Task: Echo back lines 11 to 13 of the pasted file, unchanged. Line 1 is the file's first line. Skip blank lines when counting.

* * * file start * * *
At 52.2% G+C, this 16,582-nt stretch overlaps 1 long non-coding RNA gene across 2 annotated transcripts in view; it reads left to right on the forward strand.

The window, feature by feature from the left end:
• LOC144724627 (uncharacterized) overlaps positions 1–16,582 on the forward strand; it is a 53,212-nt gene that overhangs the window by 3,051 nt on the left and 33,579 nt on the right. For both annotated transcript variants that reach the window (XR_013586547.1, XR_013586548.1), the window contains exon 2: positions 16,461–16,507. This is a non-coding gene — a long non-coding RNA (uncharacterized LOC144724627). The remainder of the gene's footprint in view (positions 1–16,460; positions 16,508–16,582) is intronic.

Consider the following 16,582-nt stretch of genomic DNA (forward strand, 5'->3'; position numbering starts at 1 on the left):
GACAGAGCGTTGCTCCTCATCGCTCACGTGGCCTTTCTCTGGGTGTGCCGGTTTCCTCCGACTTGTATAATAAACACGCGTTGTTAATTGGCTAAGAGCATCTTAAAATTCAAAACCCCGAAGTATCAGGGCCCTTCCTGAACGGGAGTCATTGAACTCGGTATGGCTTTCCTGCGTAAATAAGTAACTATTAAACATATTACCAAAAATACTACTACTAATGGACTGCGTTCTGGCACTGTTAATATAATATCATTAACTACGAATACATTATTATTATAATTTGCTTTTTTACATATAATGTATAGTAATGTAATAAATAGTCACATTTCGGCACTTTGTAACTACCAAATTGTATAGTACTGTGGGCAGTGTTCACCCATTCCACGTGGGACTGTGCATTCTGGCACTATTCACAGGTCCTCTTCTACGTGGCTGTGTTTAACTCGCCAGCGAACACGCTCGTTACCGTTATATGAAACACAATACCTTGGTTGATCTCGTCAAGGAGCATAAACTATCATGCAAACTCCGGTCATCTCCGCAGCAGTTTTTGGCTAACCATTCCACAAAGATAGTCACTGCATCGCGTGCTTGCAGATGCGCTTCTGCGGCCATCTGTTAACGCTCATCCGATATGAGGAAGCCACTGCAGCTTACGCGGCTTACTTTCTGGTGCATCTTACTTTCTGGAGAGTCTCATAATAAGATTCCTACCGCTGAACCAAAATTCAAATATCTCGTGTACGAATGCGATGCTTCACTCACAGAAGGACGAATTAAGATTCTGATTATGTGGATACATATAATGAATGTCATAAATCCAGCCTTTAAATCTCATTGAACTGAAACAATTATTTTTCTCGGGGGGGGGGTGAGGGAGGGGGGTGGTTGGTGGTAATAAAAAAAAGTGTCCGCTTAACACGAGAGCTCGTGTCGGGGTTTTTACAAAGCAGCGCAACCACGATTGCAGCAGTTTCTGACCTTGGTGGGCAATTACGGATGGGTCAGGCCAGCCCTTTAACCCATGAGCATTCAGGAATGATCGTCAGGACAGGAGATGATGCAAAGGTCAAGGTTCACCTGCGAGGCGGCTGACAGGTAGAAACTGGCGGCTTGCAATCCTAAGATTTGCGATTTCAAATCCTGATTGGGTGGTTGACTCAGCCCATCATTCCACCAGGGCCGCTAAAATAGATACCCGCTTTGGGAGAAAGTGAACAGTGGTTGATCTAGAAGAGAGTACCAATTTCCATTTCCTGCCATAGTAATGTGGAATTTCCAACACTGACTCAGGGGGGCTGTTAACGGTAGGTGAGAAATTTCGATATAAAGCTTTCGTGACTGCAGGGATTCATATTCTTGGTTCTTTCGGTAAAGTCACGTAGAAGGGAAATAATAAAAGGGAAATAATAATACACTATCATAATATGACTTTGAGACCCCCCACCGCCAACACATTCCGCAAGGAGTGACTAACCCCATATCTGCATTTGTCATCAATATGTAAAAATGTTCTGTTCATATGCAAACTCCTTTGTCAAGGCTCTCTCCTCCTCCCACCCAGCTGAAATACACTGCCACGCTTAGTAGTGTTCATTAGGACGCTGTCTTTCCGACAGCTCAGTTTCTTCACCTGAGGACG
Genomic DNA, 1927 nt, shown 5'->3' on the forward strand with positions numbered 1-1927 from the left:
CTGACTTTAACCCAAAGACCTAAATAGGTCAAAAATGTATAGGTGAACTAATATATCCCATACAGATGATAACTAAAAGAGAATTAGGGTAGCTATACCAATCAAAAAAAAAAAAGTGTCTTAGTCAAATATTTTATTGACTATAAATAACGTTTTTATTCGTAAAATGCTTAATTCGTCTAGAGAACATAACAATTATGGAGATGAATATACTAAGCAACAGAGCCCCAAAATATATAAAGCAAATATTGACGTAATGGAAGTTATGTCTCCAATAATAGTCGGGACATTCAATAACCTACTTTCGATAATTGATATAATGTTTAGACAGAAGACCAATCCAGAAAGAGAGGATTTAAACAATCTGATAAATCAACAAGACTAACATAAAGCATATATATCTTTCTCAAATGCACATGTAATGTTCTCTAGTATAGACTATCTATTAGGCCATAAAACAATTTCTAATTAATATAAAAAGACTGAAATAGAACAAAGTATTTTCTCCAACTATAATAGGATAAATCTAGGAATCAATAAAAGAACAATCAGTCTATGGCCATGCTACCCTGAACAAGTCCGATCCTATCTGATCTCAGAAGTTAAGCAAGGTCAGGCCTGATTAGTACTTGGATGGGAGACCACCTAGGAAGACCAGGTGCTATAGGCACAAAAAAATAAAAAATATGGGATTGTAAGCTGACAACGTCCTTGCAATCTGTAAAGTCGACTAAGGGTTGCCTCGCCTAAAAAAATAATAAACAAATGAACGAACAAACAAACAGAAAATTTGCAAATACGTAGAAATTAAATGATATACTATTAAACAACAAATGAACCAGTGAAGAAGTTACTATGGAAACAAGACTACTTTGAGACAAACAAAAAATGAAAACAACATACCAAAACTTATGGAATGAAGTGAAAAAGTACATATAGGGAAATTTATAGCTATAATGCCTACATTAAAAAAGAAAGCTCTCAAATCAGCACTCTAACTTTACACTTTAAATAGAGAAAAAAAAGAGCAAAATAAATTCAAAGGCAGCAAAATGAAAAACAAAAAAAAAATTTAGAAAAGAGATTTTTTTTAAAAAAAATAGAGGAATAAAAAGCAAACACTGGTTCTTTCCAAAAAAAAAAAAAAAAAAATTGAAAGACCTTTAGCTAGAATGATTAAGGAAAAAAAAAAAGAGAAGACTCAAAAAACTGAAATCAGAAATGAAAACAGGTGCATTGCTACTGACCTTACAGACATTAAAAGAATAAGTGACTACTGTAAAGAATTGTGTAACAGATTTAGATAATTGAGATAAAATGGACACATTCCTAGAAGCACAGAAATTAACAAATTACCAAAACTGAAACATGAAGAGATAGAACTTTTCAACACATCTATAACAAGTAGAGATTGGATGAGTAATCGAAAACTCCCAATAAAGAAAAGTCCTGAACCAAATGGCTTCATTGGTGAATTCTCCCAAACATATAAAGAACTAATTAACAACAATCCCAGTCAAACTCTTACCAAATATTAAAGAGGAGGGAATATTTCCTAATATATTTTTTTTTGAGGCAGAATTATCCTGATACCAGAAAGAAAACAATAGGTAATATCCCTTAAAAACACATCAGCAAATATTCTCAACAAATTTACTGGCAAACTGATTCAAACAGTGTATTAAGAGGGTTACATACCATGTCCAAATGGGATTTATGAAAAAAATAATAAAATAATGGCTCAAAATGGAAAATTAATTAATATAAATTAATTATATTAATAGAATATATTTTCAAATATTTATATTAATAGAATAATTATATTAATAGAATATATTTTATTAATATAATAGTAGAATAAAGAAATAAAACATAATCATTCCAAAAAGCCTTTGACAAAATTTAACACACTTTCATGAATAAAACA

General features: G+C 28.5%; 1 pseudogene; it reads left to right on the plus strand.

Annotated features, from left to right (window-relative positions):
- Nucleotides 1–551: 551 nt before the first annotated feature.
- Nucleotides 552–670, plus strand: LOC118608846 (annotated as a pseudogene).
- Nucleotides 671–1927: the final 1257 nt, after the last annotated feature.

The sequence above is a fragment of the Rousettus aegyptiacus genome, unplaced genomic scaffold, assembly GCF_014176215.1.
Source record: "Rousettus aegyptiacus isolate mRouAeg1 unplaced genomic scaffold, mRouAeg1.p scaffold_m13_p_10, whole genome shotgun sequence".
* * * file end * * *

- Nucleotides 552–670, plus strand: LOC118608846 (annotated as a pseudogene).
- Nucleotides 671–1927: the final 1257 nt, after the last annotated feature.

The sequence above is a fragment of the Rousettus aegyptiacus genome, unplaced genomic scaffold, assembly GCF_014176215.1.